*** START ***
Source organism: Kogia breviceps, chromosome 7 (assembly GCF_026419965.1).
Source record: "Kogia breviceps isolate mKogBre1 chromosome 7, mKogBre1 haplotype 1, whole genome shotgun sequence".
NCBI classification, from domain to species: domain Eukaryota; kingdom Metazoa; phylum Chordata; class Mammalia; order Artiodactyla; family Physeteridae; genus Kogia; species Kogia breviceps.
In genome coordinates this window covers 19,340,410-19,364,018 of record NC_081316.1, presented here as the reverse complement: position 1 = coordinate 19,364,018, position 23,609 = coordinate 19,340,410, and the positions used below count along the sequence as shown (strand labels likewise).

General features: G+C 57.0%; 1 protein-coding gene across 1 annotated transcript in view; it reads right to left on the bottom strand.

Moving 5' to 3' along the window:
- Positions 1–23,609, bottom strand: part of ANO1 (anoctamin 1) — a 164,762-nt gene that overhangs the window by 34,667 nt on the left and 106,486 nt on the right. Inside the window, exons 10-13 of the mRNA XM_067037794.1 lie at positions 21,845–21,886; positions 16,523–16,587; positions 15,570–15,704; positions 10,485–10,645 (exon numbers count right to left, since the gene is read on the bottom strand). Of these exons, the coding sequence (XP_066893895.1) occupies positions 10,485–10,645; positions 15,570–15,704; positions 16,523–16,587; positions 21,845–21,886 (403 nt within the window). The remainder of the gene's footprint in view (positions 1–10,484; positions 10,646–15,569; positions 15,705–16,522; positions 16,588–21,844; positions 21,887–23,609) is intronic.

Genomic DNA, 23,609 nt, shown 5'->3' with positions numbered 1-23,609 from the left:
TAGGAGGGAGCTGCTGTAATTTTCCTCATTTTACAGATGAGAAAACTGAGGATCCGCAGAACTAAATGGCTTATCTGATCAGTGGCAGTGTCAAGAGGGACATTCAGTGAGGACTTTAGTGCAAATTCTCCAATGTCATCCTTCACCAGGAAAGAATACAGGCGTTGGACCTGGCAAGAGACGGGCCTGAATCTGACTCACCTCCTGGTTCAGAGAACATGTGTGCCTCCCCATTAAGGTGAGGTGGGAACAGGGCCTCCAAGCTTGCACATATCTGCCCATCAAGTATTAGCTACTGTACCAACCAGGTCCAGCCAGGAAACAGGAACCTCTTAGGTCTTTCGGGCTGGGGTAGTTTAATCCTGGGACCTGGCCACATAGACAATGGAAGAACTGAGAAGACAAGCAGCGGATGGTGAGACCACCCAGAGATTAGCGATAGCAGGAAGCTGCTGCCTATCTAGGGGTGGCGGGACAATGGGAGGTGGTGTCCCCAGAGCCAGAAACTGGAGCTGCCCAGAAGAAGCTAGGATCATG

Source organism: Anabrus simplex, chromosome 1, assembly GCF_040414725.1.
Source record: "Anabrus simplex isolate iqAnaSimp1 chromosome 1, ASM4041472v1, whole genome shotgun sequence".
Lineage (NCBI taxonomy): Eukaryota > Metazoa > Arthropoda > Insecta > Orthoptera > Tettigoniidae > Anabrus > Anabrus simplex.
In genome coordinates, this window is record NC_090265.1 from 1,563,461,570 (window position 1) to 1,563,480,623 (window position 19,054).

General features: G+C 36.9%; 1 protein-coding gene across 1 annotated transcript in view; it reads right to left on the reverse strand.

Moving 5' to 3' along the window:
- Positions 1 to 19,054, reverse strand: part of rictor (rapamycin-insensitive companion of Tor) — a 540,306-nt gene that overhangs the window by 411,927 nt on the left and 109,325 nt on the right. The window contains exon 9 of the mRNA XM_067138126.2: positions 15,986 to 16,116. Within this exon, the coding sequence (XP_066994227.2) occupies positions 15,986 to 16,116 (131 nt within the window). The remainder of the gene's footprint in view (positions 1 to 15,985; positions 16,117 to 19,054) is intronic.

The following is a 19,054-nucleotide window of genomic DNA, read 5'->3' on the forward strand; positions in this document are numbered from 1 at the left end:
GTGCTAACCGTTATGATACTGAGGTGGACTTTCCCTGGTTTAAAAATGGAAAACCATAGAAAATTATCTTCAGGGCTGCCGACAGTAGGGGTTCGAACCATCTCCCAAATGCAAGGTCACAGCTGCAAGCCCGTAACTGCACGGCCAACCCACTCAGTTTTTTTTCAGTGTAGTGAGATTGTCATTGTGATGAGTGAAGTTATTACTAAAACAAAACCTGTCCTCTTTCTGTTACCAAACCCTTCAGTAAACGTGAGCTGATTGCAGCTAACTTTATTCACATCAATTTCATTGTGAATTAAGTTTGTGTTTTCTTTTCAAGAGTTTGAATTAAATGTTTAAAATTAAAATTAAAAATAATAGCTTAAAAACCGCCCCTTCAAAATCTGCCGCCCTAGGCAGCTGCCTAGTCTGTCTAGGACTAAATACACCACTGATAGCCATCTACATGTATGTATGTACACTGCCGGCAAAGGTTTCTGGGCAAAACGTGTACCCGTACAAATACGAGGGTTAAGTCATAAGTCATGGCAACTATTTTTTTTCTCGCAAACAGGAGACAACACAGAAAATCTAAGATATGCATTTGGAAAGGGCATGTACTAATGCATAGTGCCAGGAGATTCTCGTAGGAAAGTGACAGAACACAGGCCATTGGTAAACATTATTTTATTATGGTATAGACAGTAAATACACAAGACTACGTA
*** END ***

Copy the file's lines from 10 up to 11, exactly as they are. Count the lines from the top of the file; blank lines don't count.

Source organism: Anabrus simplex, chromosome 1, assembly GCF_040414725.1.
Source record: "Anabrus simplex isolate iqAnaSimp1 chromosome 1, ASM4041472v1, whole genome shotgun sequence".